Shielding gas G is introduced into a gas distribution ring 22 attached to focusing head 11. Ring 22 assures even distribution of gas flow with shield cup 16 which attaches to distribution ring 22 and directs the gas flow towards weld pool 7.
Secondary gas protection, i.e., trail gas, (step (5)) can be introduced over the cooling portion of the metal deposit by means of trail cup 13.
Apparatus 14 can also be equipped with an auxiliary camera 23, which enables direct viewing of the repair area. An auxiliary light source 24 may be required to illuminate the repair area for viewing.
Most turbine components that undergo repair have small geometrical differences. These differences can affect the quality of the metal deposit. It is desirable to characterize these differences by using a CCD camera to obtain an image of the repair area. This image is then analyzed by the process control software. This type of vision system is often used in laser and powder or arc process repairs to determine the motion path. However, the information obtained by the system can also be used to automatically adjust the process parameters listed above. This makes the process more robust and minimizes the need for operator intervention.
The properties of the deposited weld metal (such as hardness, strength and wear resistance) can be controlled by proper selection of the filler wire and will also be affected by cooling rates of the molten metal and alloying elements in the substrate.
The method and apparatus of the present invention are particularly useful in the repair of components found in modern gas turbine engines. The present invention eliminates the problems associated with conventional repair techniques and achieves “near-net” geometry and good metallurgical quality without the use of chills or waste of material.
The present invention can also be used in other industries where metal deposition is required. For example, it can be used to repair worn edges on moulds and machining tools. It can also be used in new-part manufacturing or in any application where deposition of metal with specific properties and geometries is required.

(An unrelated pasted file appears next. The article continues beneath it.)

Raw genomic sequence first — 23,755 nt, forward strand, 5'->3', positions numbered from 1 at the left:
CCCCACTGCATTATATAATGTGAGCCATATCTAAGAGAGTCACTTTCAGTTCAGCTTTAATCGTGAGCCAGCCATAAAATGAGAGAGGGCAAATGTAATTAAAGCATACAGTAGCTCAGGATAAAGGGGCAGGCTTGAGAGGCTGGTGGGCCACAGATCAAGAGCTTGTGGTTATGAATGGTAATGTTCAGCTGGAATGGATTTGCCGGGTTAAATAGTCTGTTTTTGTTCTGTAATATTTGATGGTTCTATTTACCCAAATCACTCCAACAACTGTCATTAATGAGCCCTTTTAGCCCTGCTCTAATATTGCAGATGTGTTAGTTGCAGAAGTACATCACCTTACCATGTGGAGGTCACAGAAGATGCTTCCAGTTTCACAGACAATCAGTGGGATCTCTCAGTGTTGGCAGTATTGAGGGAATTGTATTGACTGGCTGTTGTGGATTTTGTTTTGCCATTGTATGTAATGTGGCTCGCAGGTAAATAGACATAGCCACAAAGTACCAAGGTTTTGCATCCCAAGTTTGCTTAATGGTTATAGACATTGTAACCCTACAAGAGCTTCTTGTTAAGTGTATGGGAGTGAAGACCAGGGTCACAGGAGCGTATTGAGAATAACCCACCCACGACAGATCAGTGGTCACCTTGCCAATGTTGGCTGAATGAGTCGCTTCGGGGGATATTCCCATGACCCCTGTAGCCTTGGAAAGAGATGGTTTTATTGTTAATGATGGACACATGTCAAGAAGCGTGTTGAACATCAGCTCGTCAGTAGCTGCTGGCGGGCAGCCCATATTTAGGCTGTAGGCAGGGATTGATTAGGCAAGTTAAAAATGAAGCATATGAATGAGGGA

FIG. 6 represents a substrate section 25 on which metal deposition was carried in this Example. As can be seen in FIG. 6, substrate section 25 had a variable edge thickness, wherein the thickness varied from about 0.04 inch to about 0.08 inch over a length of about 1.5 inches. In this Example, the metal filler wire and the substrate section were both composed of 6A14V titanium alloy, and the wire had a round cross-section with a diameter of 0.025 inch. Localized shielding, using argon as the shielding gas, was implemented to prevent oxidation of the weld pool. No external chills were used to cool the weld pool.
The motion and process parameters used in the deposition process were controlled by means of the LAWS-1000™ Automated Welding System commercially available from Liburdi Automation Incorporated.
The light source was a continuous wave Nd:YAG laser with a 0.025 inch focal spot size.
The direction of metal deposition was from the thinner end 26 to the thicker end 27 of substrate section 25. Constant weld velocity of 7 inches per minute was maintained during the deposition process. Both the filler wire feed rate and the laser output power were continually varied during the deposition to compensate for the varying thickness. These two parameters were sloped at constant rate such that at Point A the wire feed rate and laser output power were 25 inches per minute and 200 watts, respectively, and at Point B, the wire feed rate was 50 inches per minute and the laser output power was 430 watts (FIG. 7).
FIG. 7 illustrates a metal bead 28 formed by the foregoing process. The bead 28 formed after a single pass (which extends from Point A to Point B) had a build-up height of 0.04 inch over the whole length of the substrate section.
While the invention has been described with reference to specific embodiments, modifications and variations of the invention may be constructed without departing from the scope of the invention, which is defined in the following claims.
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|International Classification||B23K10/02, B23K15/00, B23K26/34, B23K26/14, F01D5/00, B23P6/00|
|Cooperative Classification||B23K2203/02, B23K2203/18, B23K2203/26, B23K2203/24, B23K2203/50, B23K26/342, B23K26/32, B23K2203/14, B23K15/0086, F01D5/005, B23P6/007, B23K10/027, B23K2201/001, B23K26/147, B23K26/14, B23K26/1435, B23K35/0261|
|European Classification||B23K26/14H, B23P6/00A2, B23K26/34, F01D5/00B, B23K26/14N1E, B23K26/14, B23K15/00W6, B23K10/02H|
|Feb 28, 2003||AS||Assignment|
Owner name: LIBURDI ENGINEERING, LIMITED, CANADA
Free format text: ASSIGNMENT OF ASSIGNORS INTEREST;ASSIGNOR:BIALACH, JANUSZ;REEL/FRAME:013824/0654
Effective date: 20030227
|Sep 17, 2007||FPAY||Fee payment|
Year of fee payment: 4
|Sep 14, 2011||FPAY||Fee payment|
Year of fee payment: 8
|Oct 14, 2015||FPAY||Fee payment|
Year of fee payment: 12